Permanent secretary at the Ministry of Foreign Affairs, International Cooperation and Gambians Abroad on Tuesday confirmed that deportations indeed took place in recent weeks between Germany and The Gambia.
“However, those citizens have exhausted all legal means to stay in those countries from where they are being deported,” Mr. Sulayman Njie, permanent secretary at the Foreign Ministry said.
The issue of Gambian migrants in Germany was on the agenda when German President visited Banjul in December 2017. During bilateral talks with the Gambian President, the two countries agreed to mutually cooperate on the issue of the migration guided by international best practices.
Mr. Njie said The Gambia did not sign any deportation agreement with the European Union or any of its member states. Rather, they are bound by some international documents that guide their cooperation on this contentious issue of migration.
“I am not aware of an agreement on any deportations cooperation between [Gambia] government and the German government. What I am aware of is a ‘Good Practices Document’ detailing modality for migration cooperation between the EU and government,” he further explained.
Between the 19th and 20th of November 2020, some 20 Gambian migrants were deported from Germany to Banjul. Reports confirmed that the exercise was conducted in utmost secrecy between the two countries, leading to much speculation among the public on both sides.
“Those repatriated are those who have exhausted all legal means to stay in Europe,” Mr. Njie maintained in an exchange on this matter this week.
However, he would not discuss further whether this document specifically includes The Gambia allowing its citizens in the EU to be repatriated when such requests are made by the [German or the EU] government.
Under international law, The Gambia is obliged to accept returnees who've exhausted all legal means to stay in foreign countries like the US and the EU. And as far as the Gambia Foreign Ministry is concerned, it was just in that context when they received deportees from Germany in recent weeks.
“All countries worldwide have the sovereign right to deport other nationals from their territory when warranted,” Mr. Njie maintained.
New flight due this December?
There are already reports that a new flight of Gambian migrants is due for arrival in Banjul around 22nd December 2020. This has not been independently confirmed by the Ministry of Foreign Affairs so far as talks between The Gambia and the Federal Republic of Germany continue over mass repatriations.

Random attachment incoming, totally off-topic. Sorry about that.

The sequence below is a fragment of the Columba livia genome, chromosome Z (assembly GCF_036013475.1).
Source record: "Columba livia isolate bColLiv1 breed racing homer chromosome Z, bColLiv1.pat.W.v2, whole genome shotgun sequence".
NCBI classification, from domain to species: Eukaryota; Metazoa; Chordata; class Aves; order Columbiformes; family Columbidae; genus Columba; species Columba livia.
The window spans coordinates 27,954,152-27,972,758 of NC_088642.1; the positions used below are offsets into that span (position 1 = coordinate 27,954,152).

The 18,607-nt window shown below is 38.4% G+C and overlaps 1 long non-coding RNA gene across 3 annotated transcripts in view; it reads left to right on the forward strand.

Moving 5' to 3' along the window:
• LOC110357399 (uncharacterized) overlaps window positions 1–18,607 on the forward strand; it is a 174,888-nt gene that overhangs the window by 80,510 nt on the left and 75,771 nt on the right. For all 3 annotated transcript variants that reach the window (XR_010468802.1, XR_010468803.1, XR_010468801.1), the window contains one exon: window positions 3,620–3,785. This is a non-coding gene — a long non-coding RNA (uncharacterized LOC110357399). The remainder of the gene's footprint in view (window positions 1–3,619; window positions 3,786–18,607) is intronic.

There are at least 2,000 Gambians in Germany who are due for deportation. These numbers have committed no crimes beside having their applications to stay in Germany rejected by the authorities.
Minister of Foreign Affairs, International Cooperation and Gambians Abroad, Dr. Mamadou Tangara would not respond to messages seeking information on this matter.
His permanent secretary, Mr. Njie would not comment either. The official would instead refer this reporter to the Office of The Vice President that is said to be the chair to the National Committee on Migration.
Efforts made to solicit comments from the Vice President’s office proved futile as the permanent secretary was said to be on leave. The protocol officer to the VP, Mr. Paul Preirra requested for a formal letter of request to the Vice President seeking any information on the issue.
Even after it was done and sent to him, he returned with response that “this letter is not signed” and urged that the request be directed to other relevant offices.
A National Coordination Mechanism on Migration?
However, this is what we know so far about government response to the EU cooperation on repatriation exercise of its citizens from the EU.
A taskforce was constituted by government comprising representatives of the Office of The President and that of the Vice President; ministries of Interior and Foreign Affairs, Youth and Sports, the National Youth Council. The task force also includes the Ministry of Trade, Employment and Regional Integration as well as the Immigration Department.
Their Terms of References include advising government on migration matters especially the return and reintegration of migrants.
Since its inception, it held only few meetings before any major work was conducted. Those yet to be done include reception of migrants returnees from transit countries with development and multilateral partners; bilateral negotiations, meetings with EU Delegation in The Gambia and EU bloc outside The Gambia.
A member of the committee said: “My personal opinion is that the National Coordination Mechanism for migration management that was established should be operationalised. And government’s engagement should be proactive and more at bilateral levels with member states of the EU, than with the EU as a bloc.”
German government negotiations
Another member of the Committee who spoke with this reporter said they have not been able to conduct any substantive discussion with the German authorities since they have been approached by that country’s representatives almost a year ago.
“We merely floated the idea of an MoU which will pave the way for direct negotiation and constructive agreement with Germany and the EU. But the advent of Covid-19 pandemic effectively interrupted our plans. So, at the moment no deal is in play regarding this unfortunate situation,” the source said.
The source added that they are also following this “sad news of deportation” of Gambians from Germany and the EU on social media.
“Our government taskforce has not been officially informed about any potential deportation,” the source added.
“Beyond that, I am not privy to any significant policy on migration or deportation,” the source maintained.